Why I am a Print Designer
Avoid the Architect's Fallacy

Coming Soon to a Concept Presentation Near You

Concept: Take One

Like most people, I enjoy watching movie trailers -- and not just because of my love of slick CG graphics and fancy typography. If a trailer looks bad, I've saved two hours of time and ten dollars of my hard-earned money on a film that will probably be terrible.

Clients view concept presentations in the same way. If their company is going to live with a creative idea for a good length of time, then the trailer -- your concept presentation -- has to reel them in from the very beginning. Life's too short for slogging your way through Ishtar on a weekly basis.

Let's put on our director's caps, rustle up some popcorn, and screen some of the tricks we can invigorate our concept presentations, Hollywood style.

Cue your clients about the ground rules before you present. No cell phones. No smoking. No loud talking, unless it's for a quick clarification. Without the ground rules, if they cut in they'll feel like you're just shutting them down to get to the next idea.

Have a narrative arc for your overall presentation. Be careful that you aren't producing one of those art-house trailers, where you have no idea exactly what the movie is about at all. Your concepts should be arranged in a manner that shows a progression of thinking over time.

Keep yourself to a three-minute time limit per concept. Client meetings are for listening more so than talking. Every second you save is another opportunity to solicit a reaction from your client when the lights come up.

Don't explain away the magic. Only say three things about each idea. Just provide some connective tissue from the approved strategy to the visuals before them. Who wants to see a movie whose entire plot was ruined by an overblown trailer?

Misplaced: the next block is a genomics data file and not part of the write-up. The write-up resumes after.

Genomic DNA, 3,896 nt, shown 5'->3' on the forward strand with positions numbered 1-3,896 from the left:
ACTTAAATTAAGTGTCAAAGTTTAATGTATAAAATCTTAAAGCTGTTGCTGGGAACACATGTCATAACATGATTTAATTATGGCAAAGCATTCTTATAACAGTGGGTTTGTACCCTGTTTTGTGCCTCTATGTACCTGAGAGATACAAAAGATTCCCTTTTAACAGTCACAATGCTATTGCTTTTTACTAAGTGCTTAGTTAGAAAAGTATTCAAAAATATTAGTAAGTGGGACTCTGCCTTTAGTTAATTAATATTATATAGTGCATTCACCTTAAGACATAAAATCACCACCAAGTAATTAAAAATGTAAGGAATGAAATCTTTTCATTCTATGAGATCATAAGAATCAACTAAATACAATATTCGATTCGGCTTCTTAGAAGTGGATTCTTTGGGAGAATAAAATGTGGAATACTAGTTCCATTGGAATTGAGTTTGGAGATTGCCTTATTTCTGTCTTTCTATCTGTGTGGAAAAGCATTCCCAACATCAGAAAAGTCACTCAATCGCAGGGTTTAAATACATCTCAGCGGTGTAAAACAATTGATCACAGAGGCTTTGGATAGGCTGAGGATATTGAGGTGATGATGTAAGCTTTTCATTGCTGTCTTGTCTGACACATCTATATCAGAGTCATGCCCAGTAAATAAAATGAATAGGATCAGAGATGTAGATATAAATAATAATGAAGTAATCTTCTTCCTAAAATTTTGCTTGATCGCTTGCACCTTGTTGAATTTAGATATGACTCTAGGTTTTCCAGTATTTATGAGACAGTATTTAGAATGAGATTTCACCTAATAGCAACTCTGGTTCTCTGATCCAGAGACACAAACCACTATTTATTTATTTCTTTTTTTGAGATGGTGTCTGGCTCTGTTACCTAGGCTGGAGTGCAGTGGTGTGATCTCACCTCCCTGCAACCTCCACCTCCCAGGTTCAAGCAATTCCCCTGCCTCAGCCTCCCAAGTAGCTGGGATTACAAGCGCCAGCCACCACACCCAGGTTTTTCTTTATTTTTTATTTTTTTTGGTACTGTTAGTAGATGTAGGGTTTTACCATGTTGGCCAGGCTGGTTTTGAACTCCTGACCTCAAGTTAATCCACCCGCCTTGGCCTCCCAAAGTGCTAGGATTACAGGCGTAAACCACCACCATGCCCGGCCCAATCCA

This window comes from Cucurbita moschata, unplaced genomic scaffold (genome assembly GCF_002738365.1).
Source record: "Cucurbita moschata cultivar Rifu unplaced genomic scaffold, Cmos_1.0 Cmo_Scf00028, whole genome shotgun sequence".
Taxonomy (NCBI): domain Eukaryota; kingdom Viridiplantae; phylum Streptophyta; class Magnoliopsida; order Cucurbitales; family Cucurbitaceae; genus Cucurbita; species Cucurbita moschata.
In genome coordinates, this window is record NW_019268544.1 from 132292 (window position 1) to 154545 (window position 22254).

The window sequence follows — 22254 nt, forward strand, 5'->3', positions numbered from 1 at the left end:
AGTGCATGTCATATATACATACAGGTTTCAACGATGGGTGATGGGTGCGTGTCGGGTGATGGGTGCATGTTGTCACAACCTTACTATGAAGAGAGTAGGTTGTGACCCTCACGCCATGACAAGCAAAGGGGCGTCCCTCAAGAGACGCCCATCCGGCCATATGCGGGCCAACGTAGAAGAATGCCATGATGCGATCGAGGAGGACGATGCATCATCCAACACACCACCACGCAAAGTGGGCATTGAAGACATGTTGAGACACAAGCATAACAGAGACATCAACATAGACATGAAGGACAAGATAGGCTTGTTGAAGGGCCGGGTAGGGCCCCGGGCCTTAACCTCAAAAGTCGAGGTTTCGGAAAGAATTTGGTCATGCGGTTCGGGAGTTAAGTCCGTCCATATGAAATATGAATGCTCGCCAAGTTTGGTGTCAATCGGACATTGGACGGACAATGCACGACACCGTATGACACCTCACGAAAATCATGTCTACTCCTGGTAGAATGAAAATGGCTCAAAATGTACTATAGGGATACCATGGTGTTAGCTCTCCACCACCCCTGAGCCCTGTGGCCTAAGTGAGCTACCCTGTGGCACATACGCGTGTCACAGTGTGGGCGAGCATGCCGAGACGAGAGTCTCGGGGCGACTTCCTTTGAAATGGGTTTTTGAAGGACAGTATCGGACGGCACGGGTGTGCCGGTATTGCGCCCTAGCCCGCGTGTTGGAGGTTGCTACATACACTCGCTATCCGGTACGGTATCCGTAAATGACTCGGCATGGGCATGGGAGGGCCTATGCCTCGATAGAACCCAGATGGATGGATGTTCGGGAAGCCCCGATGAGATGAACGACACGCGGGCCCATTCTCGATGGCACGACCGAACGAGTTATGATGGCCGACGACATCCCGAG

Observe how your audience reacts. Don't belabor the details if you see them nodding away -- quickly move on. Unlike a trailer, in a concept presentation you can deviate from the script that you'd rehearsed beforehand. You did rehearse the presentation, right?

Share the right kinds of detail upon request. When clients solicit details, they either don't quite get your idea or they're starting to fall in love. Be sure you know which path they're going down, and provide the necessary color. Otherwise, your well-lit roads will become dead ends -- and that's where the idea-killers hide in the shadows.

Gently guide your client toward a decision. Clients shouldn't feel like you're deftly steering them towards a predetermined conclusion.

Let them mull over their initial reaction. Fine concepts get better upon reflection. Requesting that your clients withhold their final decision until a day or two have passed after their initial viewing will bring more balance to their decision-making process.

Feel free to stop the drama whenever possible. It shouldn't be a tragedy if your favorite concept loses out. Take that concept right off the table in a sympathetic, yet dramatic flourish. Great ideas end up on the cutting-room floor all the time. Just be sure to be mindful of how and why that concept didn't get chosen, and learn from the experience.

Beware of showing them sequels. If your client doesn't like a concept from the get go, it's pretty uncommon for them to choose it in the end -- even if it performs fabulously in focus groups or usability testing. If you rehash that idea and present it to them again, even a year or two later, you're only incurring The Wrath of Client.


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